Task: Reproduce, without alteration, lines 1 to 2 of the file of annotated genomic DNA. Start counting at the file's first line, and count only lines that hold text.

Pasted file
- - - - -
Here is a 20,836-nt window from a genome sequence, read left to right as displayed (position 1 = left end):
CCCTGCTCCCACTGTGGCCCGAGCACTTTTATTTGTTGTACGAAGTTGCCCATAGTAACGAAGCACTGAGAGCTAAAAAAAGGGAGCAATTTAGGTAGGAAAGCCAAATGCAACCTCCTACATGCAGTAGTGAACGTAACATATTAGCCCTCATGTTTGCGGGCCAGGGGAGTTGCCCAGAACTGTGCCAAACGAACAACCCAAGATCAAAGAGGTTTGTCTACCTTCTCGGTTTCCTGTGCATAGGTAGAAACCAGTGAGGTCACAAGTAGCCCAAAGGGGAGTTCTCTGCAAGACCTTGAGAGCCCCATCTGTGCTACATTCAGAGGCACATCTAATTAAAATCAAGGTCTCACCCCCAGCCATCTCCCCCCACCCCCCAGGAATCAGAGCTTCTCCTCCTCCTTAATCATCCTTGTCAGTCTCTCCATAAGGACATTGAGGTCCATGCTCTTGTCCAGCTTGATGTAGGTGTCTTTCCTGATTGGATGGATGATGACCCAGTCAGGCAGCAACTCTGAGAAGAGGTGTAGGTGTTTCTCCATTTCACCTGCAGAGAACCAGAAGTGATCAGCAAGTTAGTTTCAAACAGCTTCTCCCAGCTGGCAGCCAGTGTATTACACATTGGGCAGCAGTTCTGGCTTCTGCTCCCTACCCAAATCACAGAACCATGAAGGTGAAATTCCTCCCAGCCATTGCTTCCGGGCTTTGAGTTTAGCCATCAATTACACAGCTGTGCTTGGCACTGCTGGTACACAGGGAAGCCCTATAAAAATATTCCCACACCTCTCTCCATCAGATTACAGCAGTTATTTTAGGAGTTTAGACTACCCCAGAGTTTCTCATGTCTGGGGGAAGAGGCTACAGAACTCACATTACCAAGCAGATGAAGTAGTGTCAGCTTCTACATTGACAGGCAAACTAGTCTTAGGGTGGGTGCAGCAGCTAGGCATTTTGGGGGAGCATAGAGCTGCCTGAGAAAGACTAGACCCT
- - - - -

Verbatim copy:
Here is a 20,836-nt window from a genome sequence, read left to right as displayed (position 1 = left end):
CCCTGCTCCCACTGTGGCCCGAGCACTTTTATTTGTTGTACGAAGTTGCCCATAGTAACGAAGCACTGAGAGCTAAAAAAAGGGAGCAATTTAGGTAGGAAAGCCAAATGCAACCTCCTACATGCAGTAGTGAACGTAACATATTAGCCCTCATGTTTGCGGGCCAGGGGAGTTGCCCAGAACTGTGCCAAACGAACAACCCAAGATCAAAGAGGTTTGTCTACCTTCTCGGTTTCCTGTGCATAGGTAGAAACCAGTGAGGTCACAAGTAGCCCAAAGGGGAGTTCTCTGCAAGACCTTGAGAGCCCCATCTGTGCTACATTCAGAGGCACATCTAATTAAAATCAAGGTCTCACCCCCAGCCATCTCCCCCCACCCCCCAGGAATCAGAGCTTCTCCTCCTCCTTAATCATCCTTGTCAGTCTCTCCATAAGGACATTGAGGTCCATGCTCTTGTCCAGCTTGATGTAGGTGTCTTTCCTGATTGGATGGATGATGACCCAGTCAGGCAGCAACTCTGAGAAGAGGTGTAGGTGTTTCTCCATTTCACCTGCAGAGAACCAGAAGTGATCAGCAAGTTAGTTTCAAACAGCTTCTCCCAGCTGGCAGCCAGTGTATTACACATTGGGCAGCAGTTCTGGCTTCTGCTCCCTACCCAAATCACAGAACCATGAAGGTGAAATTCCTCCCAGCCATTGCTTCCGGGCTTTGAGTTTAGCCATCAATTACACAGCTGTGCTTGGCACTGCTGGTACACAGGGAAGCCCTATAAAAATATTCCCACACCTCTCTCCATCAGATTACAGCAGTTATTTTAGGAGTTTAGACTACCCCAGAGTTTCTCATGTCTGGGGGAAGAGGCTACAGAACTCACATTACCAAGCAGATGAAGTAGTGTCAGCTTCTACATTGACAGGCAAACTAGTCTTAGGGTGGGTGCAGCAGCTAGGCATTTTGGGGGAGCATAGAGCTGCCTGAGAAAGACTAGACCCT